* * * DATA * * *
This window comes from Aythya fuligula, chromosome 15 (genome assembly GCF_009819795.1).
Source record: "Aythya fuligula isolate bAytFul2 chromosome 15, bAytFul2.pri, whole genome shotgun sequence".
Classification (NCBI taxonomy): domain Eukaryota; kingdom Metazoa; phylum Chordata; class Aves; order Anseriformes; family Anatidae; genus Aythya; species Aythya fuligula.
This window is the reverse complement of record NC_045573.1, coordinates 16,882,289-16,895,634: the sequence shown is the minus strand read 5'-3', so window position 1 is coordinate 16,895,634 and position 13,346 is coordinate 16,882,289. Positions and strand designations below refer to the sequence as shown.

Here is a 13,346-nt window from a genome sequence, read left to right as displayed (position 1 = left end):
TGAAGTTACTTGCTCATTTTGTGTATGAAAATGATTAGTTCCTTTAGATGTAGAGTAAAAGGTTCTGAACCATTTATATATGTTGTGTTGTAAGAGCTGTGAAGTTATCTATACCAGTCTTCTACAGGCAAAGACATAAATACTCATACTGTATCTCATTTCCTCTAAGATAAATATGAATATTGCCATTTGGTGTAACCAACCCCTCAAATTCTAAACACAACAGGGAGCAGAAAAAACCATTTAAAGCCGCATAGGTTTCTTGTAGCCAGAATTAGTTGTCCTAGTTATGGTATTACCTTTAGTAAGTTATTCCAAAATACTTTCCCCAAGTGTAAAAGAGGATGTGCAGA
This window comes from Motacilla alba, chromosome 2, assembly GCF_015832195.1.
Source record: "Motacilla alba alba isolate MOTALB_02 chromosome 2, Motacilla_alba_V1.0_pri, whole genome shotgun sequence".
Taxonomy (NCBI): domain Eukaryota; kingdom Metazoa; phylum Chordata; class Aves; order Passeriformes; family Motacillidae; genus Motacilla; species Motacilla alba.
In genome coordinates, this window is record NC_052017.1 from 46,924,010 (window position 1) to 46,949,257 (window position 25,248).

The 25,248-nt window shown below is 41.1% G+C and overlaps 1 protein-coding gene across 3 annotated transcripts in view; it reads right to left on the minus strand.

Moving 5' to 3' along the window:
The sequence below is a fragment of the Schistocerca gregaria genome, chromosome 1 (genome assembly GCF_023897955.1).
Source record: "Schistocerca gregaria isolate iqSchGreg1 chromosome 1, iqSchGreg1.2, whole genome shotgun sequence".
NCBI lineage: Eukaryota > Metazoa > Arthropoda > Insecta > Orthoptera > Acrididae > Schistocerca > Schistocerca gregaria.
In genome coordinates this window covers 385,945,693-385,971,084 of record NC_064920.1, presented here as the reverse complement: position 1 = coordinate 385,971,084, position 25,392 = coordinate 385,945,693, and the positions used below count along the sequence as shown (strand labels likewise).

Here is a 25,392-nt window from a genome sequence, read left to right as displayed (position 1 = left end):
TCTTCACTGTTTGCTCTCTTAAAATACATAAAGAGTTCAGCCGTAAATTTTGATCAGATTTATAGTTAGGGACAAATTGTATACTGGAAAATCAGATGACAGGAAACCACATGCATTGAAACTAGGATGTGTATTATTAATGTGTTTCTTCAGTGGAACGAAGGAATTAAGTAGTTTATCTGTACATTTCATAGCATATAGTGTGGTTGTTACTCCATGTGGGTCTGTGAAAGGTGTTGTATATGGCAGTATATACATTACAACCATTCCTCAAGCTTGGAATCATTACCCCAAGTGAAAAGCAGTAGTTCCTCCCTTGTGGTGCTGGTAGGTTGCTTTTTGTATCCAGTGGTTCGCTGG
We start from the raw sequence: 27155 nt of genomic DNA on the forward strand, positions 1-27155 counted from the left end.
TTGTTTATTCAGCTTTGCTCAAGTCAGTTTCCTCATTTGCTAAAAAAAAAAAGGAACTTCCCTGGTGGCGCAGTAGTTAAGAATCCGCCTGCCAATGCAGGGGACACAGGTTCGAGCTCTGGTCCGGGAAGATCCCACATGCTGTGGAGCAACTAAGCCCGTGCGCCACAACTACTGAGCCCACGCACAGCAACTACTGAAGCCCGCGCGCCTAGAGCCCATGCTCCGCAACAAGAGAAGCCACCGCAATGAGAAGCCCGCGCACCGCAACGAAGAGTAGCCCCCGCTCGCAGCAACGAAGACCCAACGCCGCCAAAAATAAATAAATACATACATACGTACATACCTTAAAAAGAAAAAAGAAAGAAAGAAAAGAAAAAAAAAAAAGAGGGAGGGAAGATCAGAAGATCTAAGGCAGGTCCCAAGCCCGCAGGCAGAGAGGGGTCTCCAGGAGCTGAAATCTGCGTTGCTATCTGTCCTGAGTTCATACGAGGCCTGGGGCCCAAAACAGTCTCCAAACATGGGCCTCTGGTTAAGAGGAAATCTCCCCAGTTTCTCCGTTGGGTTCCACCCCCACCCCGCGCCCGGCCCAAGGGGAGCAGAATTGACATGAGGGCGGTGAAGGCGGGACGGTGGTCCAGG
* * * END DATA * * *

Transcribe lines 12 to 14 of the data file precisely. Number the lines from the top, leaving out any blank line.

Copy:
Moving 5' to 3' along the window:
The sequence below is a fragment of the Schistocerca gregaria genome, chromosome 1 (genome assembly GCF_023897955.1).
Source record: "Schistocerca gregaria isolate iqSchGreg1 chromosome 1, iqSchGreg1.2, whole genome shotgun sequence".